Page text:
myimage5 The MRI scanner is basically a huge magnet. It’s sort of doughnut-shaped and we get people to lie in the doughnut-hole (!) so we can record data from their brains. The magnet is really, really strong (more than 30,000 times the Earth’s magnetic field!) so we can’t let anyone near it with metal on – or in! – their body. But once people are in the scanner it can be quite relaxing. We run our experiments there and then analyse the data later.

 

My office days are really varied. I do my analyses, write research papers, plan new experiments, meet with students to talk about their work, attend seminars and talks, make pretty pictures for my papers. Although I need to meet with my supervisor regularly to keep her up to date, I can pretty much manage my own time, which is great. I listen to music while I work, drink a lot of coffee and talk nonsense to my officemate. It’s lovely, really.

 

What I'd do with the money

I’d like to work with human beatboxers to organise a schools event on the brain and sound.

Human beatboxing  is an amazing performance art that shows off how the human vocal tract can be used to make all sorts of sounds. I would like to organise a 1-day event in schools where I can talk to students about the science of sounds, in terms of how can use our own voices to make sounds and how our brains respond to them, with the help of demonstrations from real beatboxers. I’d hope to make things more fun by including a beatboxing workshop and concert at the end of the day. The £500 prize money from ‘I’m a scientist…’ would probably help to pay for around a third of the cost of the event, which would be fantastic.

My Interview

How would you describe yourself in 3 words?

Genuine Eurovision Fan

Who is your favourite singer or band?

Trying to sound interesting: Blonde Redhead, Not Trying: Girls Aloud

What is the most fun thing you've done?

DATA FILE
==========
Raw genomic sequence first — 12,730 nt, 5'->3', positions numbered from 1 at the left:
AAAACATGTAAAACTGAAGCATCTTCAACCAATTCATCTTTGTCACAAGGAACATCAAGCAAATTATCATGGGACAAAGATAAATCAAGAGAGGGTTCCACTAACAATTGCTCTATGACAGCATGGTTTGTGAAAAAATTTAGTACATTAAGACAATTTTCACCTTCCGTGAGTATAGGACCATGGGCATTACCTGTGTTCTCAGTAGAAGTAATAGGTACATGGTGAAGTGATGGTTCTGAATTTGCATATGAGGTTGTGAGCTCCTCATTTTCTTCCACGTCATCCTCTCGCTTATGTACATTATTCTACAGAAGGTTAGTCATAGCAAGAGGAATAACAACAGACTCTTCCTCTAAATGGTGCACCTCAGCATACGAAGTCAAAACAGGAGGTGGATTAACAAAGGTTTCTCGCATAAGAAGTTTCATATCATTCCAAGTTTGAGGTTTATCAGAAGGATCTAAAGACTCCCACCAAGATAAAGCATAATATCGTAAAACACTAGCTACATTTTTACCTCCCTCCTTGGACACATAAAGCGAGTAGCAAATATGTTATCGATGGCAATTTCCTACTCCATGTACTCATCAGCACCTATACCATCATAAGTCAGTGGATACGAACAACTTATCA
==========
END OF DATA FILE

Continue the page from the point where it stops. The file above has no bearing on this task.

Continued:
I went travelling round Eastern Europe with a friend after I finished my BA. I’d never really travelled before, it was a glorious summer and we went to loads of places in just a month. It was fab for so many reasons – sights, weather, food, drink, trying phrasebook Hungarian (disaster!) and all the funny stories we picked up along the way.

If you had 3 wishes for yourself what would they be? - be honest!

1. It would be great not to have to worry about being employed – one of the downsides to a career in science is that most research contracts only last a couple of years. 2. I would like to be at least 5 foot 6 inches tall (am actually 5’3” – that’s 160cm for you young folk). I have to climb on the kitchen counter to reach the breakfast cereal. That’s not cool. 3. I’d like it if Girls Aloud represented the UK in the Eurovision Song Contest. My favourite band and my favourite TV show together. Amazing.

What did you want to be after you left school?

When I was at secondary school I wanted to be a forensic pathologist like Sam Ryan on Silent Witness… but I really didn’t want to train as a doctor. When I got to A Levels, I found that I absolutely loved Chemistry, and set my sights upon that for university. Then somewhere along the line at Cambridge I dropped Chemistry and ended up doing Psychology.

Were you ever in trouble in at school?

Honestly, I was really well-behaved at school. I can’t even think of something to make up. Sorry!

What's the best thing you've done as a scientist?

I don’t really have a favourite aspect to my work. There are lots of things that have been great fun, like travelling for conferences and the little bits of TV and radio work I’ve been involved in. However, I think the best thing is being able to do experiments to find out about the things that interest me the most, and getting paid for it. It is a real pleasure and a privilege, for which I’m extremely grateful.

Tell us a joke.

Two snowmen are standing in a field. One says to the other: “Can you smell carrots?”